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Chancellor Rishi Sunak announced a whole host of measures in his first Budget. But there wasn’t much for working parents hoping for help on childcare costs.
The government’s Budget document promised to support families, but there was little specifically aimed at working parents among the announcements.
The 2020 Budget featured a large number of measures to support the economy in the face of the coronavirus outbreak. Those should benefit all working people by keeping the economy afloat through the expected short term disruption.
But while there was plenty of spending on health, education and roads, Chancellor Rishi Sunak had no extra money for childcare, for example.
He did announce that the tampon tax, the 5% VAT levelled on sanitary products, will be abolished next year. And parents whose babies spend time in neonatal units will get paid leave for the first time. The government also pledged to introduce a Carers Leave policy after it has consulted on the best way to go about that.
According to the Budget documents: “The government’s ambition is to support people and families through a fair and sustainable tax system, that rewards hard work, minimises economic distortions and funds first class public services.”
Self employed mums would no doubt welcome a nod in the Budget documents to the current unfairness that means they can’t use Shared Parental Leave. The government has promised to “consider how to provide appropriate support to self-employed parents so that they can continue to run their businesses, as part of its wider review of parental pay and leave.” However, the Chancellor will have disappointed many freelancers by forging on with controversial plans to rejig tax through the IR35 reforms.
There was a little boost for mums who have a homeworking arrangement. The allowance that homeworkers can take off their income tax liability to cover the extra expenses of working from home, such as heating and lighting, will rise from £4 per week to £6 per week.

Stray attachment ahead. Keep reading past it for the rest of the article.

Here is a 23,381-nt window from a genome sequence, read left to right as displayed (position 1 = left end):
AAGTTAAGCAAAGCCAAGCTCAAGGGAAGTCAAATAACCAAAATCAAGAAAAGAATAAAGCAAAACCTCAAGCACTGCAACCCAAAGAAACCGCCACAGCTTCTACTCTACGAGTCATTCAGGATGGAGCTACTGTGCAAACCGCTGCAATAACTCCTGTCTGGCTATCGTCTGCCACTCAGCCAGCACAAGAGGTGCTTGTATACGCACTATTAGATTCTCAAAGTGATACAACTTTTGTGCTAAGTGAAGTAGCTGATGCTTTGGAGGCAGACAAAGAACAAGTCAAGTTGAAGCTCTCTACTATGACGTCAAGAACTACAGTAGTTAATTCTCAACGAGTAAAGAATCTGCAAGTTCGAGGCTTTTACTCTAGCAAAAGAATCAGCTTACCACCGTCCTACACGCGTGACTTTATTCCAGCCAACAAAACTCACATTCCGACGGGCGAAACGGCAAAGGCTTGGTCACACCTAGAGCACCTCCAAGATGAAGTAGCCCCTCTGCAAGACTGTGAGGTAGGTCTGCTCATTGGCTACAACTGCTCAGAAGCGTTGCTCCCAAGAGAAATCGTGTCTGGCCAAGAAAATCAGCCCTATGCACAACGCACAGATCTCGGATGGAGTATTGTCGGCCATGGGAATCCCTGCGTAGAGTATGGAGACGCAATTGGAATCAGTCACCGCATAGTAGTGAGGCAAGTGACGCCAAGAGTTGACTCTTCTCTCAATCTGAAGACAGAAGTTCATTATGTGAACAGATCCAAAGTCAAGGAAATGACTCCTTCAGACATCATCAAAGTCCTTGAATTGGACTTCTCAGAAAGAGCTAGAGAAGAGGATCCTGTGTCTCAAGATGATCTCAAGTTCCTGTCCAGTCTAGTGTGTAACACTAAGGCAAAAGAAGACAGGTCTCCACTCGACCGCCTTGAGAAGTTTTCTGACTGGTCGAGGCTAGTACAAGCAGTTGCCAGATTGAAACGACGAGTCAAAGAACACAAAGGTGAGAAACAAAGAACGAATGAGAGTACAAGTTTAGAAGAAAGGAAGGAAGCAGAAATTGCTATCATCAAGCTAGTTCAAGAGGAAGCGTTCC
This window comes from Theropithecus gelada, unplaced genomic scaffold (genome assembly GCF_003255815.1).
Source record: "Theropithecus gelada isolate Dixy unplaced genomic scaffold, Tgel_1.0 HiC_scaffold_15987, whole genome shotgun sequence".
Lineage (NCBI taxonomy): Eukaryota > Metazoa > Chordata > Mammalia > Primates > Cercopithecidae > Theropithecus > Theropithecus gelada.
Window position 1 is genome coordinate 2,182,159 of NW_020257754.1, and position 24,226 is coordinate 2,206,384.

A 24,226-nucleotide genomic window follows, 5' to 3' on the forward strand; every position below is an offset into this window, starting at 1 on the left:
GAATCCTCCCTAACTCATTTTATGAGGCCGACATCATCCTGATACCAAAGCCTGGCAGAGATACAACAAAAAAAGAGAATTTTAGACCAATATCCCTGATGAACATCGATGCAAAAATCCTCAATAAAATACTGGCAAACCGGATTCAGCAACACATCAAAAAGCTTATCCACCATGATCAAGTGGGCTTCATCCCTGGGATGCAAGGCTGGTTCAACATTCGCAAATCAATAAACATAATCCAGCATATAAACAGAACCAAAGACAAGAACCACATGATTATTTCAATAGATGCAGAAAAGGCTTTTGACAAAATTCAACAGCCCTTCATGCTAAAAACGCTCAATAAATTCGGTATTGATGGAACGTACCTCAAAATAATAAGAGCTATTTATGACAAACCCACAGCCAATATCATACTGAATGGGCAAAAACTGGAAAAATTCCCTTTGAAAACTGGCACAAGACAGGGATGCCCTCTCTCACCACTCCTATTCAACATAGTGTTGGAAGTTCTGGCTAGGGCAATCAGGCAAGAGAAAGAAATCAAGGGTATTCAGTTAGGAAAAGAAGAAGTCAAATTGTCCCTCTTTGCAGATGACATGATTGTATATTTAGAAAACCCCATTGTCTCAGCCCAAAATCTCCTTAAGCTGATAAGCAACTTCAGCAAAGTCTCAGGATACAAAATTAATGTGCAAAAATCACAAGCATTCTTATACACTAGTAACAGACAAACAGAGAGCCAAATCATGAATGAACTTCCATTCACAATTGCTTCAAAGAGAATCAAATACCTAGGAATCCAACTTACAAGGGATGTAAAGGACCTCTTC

All working parents benefit from an increase in the National Insurance threshold. Anyone employed is expected to be around £100 per year better off. A freelancer will be £78 better off. No-one will pay NI on earnings below £9,500 once the change has been introduced. Public spending is also to increase on schools, hospitals and roads.
But there was no announcement on the cost of childcare. Earlier in the week parliament debated a public petition that had attracted nearly 150,000 signatures calling for free childcare to kick in when a baby is nine months old – the point at which statutory parental pay ends.
Nurseries have also long complained that the government’s tax free childcare scheme is underfunded. The only announcement on that was a promise to integrate tax-free childcare with school payments systems so parents can fund wraparound care before and after school.
Chancellor Rishi Sunak also announced a range of measures to help the economy withstand the impact of coronavirus. He told MPs that “for a period it’s going to be tough”. But he insisted that the economy is robust and that “life will return to normal”.
Sunak said up to a fifth of the working population may be off sick at one time due to coronavirus. He described the £30 billion stimulus package as “temporary, timely and targeted”.